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January 1970

Phytanic Acid in Patients With Refsum's Syndrome and Response to Dietary Treatment

Author Affiliations

La Jolla, Calif, and Bethesda, Md; Bethesda, Md

From the Division of Metabolic Disease, Department of Medicine, University of California at San Diego, La Jolla (Dr. Steinberg), and the Laboratory of Metabolism, National Heart Institute (Drs. Steinberg, Mize, Herndon, and Fales) and the Medical Neurology Branch, National Institute of Neurologic Diseases and Stroke (Drs. Engel and Vroom), Bethesda, Md. Dr. Mize is now with the Department of Pediatrics and Dr. Herndon is with the Department of Medicine, University of Texas Southwestern Medical School, Dallas. Dr. Vroom is now with the Division of Neurology, University of Florida School of Medicine, Gainesville.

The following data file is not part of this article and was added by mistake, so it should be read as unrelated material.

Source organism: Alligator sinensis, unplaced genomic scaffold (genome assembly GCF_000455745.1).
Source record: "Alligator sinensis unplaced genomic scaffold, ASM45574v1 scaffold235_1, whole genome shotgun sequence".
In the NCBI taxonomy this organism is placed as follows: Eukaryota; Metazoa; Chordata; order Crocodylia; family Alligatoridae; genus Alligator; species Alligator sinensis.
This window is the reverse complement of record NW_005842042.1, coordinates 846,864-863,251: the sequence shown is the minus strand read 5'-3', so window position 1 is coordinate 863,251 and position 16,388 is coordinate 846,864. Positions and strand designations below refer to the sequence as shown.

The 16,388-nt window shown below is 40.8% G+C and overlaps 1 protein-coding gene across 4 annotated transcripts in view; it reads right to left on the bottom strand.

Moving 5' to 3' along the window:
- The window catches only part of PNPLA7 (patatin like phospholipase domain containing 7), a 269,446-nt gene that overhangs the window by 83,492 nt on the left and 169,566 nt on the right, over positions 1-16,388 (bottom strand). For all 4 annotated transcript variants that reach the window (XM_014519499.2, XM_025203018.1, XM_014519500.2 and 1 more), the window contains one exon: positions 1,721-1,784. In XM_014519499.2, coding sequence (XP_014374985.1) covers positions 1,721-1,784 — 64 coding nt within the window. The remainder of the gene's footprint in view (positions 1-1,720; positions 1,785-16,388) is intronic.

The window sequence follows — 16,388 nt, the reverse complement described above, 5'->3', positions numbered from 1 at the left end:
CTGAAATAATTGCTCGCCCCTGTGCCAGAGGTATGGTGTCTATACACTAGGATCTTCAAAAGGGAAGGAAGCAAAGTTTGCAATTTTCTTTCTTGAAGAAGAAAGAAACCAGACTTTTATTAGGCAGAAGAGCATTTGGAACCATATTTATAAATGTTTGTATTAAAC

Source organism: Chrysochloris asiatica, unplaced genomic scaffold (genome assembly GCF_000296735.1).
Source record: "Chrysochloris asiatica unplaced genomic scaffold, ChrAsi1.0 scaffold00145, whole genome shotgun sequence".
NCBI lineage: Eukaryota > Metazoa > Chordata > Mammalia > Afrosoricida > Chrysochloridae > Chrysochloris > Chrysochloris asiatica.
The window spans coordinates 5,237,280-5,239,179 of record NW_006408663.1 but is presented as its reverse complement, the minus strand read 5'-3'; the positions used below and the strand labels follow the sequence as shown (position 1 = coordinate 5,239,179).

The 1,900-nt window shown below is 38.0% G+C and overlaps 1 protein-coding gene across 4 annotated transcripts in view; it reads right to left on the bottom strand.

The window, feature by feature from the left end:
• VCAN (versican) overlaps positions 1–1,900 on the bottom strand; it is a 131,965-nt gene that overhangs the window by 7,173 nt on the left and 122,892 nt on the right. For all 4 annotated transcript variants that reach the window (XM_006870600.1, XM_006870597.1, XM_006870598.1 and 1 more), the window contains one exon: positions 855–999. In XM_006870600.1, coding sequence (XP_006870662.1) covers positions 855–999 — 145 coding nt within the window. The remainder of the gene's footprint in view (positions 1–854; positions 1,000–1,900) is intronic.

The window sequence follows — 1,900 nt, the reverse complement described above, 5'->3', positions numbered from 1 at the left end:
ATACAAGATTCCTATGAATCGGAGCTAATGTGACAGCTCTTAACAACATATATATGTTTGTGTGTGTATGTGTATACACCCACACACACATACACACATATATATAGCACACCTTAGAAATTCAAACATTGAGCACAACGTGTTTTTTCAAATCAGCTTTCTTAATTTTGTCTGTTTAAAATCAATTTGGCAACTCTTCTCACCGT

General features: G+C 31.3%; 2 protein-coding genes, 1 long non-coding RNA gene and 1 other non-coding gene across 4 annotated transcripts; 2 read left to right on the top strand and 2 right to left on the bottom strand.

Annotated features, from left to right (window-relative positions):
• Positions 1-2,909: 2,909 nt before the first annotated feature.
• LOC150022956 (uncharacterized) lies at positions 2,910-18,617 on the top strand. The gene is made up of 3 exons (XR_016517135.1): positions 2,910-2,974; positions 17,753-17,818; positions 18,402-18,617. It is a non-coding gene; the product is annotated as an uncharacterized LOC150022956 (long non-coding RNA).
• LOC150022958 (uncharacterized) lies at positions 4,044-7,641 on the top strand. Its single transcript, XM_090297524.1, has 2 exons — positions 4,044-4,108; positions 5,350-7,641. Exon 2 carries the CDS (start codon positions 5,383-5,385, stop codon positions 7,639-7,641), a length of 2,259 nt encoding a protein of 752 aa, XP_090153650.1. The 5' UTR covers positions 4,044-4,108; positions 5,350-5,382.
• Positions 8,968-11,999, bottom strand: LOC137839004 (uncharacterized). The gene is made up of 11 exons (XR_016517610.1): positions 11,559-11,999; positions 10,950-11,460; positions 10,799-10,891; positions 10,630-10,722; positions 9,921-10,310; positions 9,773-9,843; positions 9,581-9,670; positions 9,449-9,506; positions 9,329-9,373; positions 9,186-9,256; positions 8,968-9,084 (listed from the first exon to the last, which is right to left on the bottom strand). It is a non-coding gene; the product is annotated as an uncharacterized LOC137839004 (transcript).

Arch Intern Med. 1970;125(1):75-87. doi:10.1001/archinte.1970.00310010077006

Metabolic studies in two patients with Refsum's syndrome provide further evidence that the phytanic acid stored has a strictly exogenous origin. On a highly restricted diet the phytanic acid levels in blood and in adipose tissue fell dramatically over a period of months. This was accompanied by a number of manifestations of clinical improvement, including increase in ulnar nerve conduction velocity, increase in strength of several muscle groups, return of some previously unobtainable reflexes, improvement in pain, light touch and position sense, and improvement in objective tests of coordination. There was no improvement in vision or hearing. The results support the hypothesis that accumulation of phytanic acid plays a pathogenetic role in Refsum's disease and justify further therapeutic trials.

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